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Title:The analysis of directional data: Performance comparisons of randomization and parametric methods
Author(s):Chang, Hyejung
Doctoral Committee Chair(s):Hubert, Lawrence J.
Department / Program:Psychology
Degree Granting Institution:University of Illinois at Urbana-Champaign
Education, Educational Psychology
Psychology, Psychometrics
Abstract:The analysis of directional data is an area of statistics concerned with observations collected initially in the form of unit vectors, or with vector-valued observations that can be reduced to that form through some type of preliminary normalization. Although there have been advances in the analysis of directional data in recent years, the collection of methods available is still extremely limited. In the present study, several Monte Carlo simulations are carried out to assess the performance of several parametric and nonparametric randomization methods for the analysis of directional data, with particular emphasis on the classic task of evaluating whether population mean directional differences exist over M independent samples of directions. To overcome the limited availability in many analysis paradigms, the present study investigates the randomization approach based on a measure of proximity between directions, which provides a mechanism for generalizing the randomization strategy rather directly to a wide range of different analysis problems. The latter generalization requires rephrasing whatever question is of interest to one defined in terms of the type of structure that should be present in the similarities between directions, as measured by the cosine of the angle between two vectors. The evaluation of the degree to which the conjectured structure is present is carried out by comparing an observed index of the degree to which the structure fits the data to what would be expected if no structure were present, i.e., under an appropriate randomization conjecture. Generally, the parametric ANAVA (Analysis of Angular Variance) test performs adequately unless the population is very dispersed, and the performance for skewed distributions is rather poorer than that for symmetrical distributions. However, the parametric methods examined in this study are influenced by dispersion more than by skewness. The ANAVA performs well under heterogeneous sample sizes, but is sensitive to heterogeneous sample dispersion especially when a very dispersed sample is included. In addition, the ANAVA shows poorer performances when the number of dimensions increases. The randomization methods are generally very adequate and are recommended for populations with a broad range of dispersion, skewness, and number of dimensions, but they are very sensitive to dispersion heterogeneity. When heterogeneous population distributions are expected for independent samples of directional data, this study suggests the possible use of a new test statistic, which is defined through the cosines of unit group mean vectors in an attempt to separate the effect of differences in dispersion from mean vector differences. This latter test statistic appears to be somewhat less sensitive to dispersion heterogeneity.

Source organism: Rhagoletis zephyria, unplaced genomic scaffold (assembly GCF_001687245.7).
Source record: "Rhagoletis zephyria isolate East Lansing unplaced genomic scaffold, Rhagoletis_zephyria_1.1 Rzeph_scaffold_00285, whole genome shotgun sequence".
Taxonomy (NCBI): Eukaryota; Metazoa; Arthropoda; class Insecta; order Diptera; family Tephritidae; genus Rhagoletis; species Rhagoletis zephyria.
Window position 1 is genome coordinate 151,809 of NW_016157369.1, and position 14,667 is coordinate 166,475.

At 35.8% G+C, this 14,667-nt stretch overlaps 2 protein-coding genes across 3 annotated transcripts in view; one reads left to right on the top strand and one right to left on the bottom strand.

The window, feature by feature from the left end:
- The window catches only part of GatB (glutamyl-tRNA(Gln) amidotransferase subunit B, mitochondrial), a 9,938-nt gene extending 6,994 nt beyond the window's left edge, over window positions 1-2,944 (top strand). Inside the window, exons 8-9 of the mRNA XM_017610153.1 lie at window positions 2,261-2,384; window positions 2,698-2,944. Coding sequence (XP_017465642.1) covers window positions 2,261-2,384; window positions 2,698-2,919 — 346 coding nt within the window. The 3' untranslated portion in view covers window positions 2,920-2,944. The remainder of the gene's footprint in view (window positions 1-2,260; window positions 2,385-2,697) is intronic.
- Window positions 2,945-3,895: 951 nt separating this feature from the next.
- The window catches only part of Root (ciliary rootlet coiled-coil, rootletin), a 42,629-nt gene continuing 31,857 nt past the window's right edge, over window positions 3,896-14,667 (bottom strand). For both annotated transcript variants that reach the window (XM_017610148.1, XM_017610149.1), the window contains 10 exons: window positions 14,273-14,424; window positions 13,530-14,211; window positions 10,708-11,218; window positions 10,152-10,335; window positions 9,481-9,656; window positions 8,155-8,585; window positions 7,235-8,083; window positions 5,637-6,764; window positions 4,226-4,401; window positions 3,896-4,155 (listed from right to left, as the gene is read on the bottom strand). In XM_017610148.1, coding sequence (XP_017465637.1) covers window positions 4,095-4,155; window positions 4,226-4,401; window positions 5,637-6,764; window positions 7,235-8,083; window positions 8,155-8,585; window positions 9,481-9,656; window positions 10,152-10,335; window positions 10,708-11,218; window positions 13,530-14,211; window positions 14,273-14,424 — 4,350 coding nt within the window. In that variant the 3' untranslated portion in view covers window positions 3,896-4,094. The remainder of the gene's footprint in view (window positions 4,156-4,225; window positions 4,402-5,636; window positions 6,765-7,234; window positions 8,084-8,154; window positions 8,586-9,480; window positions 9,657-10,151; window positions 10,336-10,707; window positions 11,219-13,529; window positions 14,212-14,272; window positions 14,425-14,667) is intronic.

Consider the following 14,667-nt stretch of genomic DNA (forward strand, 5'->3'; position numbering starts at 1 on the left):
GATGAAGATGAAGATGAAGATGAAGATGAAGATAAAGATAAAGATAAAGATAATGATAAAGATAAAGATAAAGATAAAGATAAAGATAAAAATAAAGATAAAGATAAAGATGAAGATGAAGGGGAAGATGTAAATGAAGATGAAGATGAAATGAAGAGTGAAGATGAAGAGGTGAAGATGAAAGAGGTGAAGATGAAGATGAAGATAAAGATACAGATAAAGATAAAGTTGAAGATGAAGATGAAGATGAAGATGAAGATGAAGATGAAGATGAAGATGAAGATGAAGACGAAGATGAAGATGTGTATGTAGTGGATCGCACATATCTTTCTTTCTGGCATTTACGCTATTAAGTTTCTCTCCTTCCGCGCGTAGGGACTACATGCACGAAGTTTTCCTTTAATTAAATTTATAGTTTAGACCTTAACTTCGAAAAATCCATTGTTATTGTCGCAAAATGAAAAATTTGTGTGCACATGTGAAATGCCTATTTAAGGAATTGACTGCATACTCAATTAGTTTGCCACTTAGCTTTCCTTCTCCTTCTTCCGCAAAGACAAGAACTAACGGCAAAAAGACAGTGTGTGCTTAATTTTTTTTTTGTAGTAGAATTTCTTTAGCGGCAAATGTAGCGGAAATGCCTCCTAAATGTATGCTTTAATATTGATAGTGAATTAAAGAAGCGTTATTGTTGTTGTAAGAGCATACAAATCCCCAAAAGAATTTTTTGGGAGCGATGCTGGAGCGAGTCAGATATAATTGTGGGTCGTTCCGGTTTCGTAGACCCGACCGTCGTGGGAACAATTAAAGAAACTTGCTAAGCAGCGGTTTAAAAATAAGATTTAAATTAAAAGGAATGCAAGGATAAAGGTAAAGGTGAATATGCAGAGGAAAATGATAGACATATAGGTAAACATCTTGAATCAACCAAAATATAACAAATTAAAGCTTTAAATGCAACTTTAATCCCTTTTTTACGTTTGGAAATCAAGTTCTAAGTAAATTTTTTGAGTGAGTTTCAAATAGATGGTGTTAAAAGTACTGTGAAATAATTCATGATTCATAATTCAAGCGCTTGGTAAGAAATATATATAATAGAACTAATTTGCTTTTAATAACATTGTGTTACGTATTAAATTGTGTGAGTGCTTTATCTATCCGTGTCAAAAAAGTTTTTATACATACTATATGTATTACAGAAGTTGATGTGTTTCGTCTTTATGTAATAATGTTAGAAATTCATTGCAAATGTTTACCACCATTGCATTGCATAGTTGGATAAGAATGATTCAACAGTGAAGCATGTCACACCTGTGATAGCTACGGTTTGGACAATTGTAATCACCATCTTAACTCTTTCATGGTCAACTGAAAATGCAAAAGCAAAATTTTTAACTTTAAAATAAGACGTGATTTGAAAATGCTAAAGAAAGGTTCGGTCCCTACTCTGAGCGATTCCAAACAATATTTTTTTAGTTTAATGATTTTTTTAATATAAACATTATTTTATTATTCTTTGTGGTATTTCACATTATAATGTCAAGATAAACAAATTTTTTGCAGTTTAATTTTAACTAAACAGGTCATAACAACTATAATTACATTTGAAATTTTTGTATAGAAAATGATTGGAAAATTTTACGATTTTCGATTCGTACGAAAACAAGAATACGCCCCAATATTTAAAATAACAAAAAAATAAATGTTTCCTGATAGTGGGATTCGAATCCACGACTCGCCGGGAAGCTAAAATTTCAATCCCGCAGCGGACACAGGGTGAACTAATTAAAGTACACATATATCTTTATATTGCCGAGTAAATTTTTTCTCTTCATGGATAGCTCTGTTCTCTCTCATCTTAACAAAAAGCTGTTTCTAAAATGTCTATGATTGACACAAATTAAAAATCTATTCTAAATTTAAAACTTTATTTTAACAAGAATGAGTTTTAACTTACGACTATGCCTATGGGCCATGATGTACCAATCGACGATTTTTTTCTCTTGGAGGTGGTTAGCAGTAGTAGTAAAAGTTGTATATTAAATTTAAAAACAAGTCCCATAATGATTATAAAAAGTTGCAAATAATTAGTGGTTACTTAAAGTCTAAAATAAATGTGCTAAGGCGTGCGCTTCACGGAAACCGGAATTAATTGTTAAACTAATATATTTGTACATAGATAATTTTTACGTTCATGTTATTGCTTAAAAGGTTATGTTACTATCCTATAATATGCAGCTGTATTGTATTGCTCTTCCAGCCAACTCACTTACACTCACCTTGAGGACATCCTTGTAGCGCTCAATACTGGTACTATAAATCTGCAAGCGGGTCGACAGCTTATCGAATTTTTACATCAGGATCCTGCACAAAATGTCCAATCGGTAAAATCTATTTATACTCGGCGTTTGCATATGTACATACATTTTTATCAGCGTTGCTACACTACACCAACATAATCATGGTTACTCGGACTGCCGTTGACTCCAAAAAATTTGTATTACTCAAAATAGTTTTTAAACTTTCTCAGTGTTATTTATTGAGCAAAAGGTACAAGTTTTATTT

Issue Date:1993
Rights Information:Copyright 1993 Chang, Hyejung
Date Available in IDEALS:2011-05-07
Identifier in Online Catalog:AAI9411579
OCLC Identifier:(UMI)AAI9411579

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